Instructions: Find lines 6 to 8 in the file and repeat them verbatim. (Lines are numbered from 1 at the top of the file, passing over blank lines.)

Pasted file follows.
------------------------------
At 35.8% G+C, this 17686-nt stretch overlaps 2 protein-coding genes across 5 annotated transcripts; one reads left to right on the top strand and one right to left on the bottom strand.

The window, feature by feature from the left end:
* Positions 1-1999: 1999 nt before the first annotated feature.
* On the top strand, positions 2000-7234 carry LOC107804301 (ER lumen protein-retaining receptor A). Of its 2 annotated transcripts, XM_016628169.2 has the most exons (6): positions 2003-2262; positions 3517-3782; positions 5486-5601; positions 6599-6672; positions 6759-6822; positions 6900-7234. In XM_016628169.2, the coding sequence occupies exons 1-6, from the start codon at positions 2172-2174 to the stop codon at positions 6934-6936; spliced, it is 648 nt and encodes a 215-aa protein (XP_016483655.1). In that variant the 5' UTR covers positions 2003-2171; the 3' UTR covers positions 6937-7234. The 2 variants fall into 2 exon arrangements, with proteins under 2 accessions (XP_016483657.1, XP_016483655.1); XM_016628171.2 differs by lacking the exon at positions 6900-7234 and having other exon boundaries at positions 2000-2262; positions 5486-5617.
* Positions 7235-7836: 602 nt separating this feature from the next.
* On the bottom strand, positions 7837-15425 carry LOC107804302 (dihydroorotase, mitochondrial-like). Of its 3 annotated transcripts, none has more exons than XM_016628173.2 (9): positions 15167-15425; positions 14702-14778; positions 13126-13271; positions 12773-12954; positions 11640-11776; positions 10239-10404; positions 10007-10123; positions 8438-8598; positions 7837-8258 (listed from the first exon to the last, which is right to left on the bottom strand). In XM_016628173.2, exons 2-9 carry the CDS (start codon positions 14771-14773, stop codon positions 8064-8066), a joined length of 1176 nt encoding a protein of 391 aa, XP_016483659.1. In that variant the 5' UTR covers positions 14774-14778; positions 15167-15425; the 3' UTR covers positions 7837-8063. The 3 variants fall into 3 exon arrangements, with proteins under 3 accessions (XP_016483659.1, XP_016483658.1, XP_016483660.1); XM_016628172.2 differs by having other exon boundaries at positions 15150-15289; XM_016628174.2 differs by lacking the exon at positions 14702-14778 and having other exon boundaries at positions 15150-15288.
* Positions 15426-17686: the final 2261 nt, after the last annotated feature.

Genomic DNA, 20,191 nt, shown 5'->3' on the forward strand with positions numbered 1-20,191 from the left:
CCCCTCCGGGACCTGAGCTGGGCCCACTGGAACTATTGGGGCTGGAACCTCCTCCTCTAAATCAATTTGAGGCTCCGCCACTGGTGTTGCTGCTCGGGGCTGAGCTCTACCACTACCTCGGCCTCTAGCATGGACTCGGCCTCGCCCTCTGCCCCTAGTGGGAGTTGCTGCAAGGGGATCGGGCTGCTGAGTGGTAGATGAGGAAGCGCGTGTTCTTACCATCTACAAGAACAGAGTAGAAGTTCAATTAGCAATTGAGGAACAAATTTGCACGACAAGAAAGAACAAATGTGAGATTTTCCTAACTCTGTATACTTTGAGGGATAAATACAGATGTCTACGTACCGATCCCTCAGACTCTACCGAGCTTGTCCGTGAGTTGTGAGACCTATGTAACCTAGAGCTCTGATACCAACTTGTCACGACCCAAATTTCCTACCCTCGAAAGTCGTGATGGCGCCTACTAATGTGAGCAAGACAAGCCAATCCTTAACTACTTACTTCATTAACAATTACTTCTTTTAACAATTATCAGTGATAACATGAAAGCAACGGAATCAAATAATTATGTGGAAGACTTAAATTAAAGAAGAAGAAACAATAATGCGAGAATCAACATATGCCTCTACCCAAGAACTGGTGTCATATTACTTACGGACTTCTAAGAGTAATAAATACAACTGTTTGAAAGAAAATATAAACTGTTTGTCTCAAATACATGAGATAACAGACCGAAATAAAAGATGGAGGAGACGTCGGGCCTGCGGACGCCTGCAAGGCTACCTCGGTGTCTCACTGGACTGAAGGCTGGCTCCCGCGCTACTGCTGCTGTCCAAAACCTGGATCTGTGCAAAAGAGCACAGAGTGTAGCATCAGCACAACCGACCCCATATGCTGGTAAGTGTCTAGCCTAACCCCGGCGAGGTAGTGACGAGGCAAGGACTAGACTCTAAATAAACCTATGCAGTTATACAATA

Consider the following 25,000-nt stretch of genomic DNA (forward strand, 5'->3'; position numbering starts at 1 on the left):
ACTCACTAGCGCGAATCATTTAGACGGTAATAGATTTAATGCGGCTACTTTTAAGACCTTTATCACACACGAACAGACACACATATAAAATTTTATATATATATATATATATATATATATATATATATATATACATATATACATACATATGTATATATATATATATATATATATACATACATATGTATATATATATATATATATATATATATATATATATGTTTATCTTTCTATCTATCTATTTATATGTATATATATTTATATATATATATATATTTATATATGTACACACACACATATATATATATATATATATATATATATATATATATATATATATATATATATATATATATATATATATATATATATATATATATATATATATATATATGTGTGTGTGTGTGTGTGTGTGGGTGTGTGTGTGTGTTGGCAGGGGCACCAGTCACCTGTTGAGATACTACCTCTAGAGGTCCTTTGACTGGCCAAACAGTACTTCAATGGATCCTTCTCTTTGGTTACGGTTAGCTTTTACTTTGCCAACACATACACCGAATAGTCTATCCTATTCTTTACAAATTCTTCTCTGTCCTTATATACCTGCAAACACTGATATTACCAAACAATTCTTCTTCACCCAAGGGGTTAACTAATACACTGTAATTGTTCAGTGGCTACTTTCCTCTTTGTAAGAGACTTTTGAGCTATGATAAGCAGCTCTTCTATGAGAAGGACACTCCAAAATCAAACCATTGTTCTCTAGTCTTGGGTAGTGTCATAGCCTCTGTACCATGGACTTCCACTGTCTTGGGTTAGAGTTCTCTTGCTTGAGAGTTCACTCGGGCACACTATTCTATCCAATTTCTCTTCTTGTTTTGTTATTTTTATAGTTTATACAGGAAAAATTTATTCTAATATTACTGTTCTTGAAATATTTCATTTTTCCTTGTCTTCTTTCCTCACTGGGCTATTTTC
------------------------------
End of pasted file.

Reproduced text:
* On the bottom strand, positions 7837-15425 carry LOC107804302 (dihydroorotase, mitochondrial-like). Of its 3 annotated transcripts, none has more exons than XM_016628173.2 (9): positions 15167-15425; positions 14702-14778; positions 13126-13271; positions 12773-12954; positions 11640-11776; positions 10239-10404; positions 10007-10123; positions 8438-8598; positions 7837-8258 (listed from the first exon to the last, which is right to left on the bottom strand). In XM_016628173.2, exons 2-9 carry the CDS (start codon positions 14771-14773, stop codon positions 8064-8066), a joined length of 1176 nt encoding a protein of 391 aa, XP_016483659.1. In that variant the 5' UTR covers positions 14774-14778; positions 15167-15425; the 3' UTR covers positions 7837-8063. The 3 variants fall into 3 exon arrangements, with proteins under 3 accessions (XP_016483659.1, XP_016483658.1, XP_016483660.1); XM_016628172.2 differs by having other exon boundaries at positions 15150-15289; XM_016628174.2 differs by lacking the exon at positions 14702-14778 and having other exon boundaries at positions 15150-15288.
* Positions 15426-17686: the final 2261 nt, after the last annotated feature.

Genomic DNA, 20,191 nt, shown 5'->3' on the forward strand with positions numbered 1-20,191 from the left: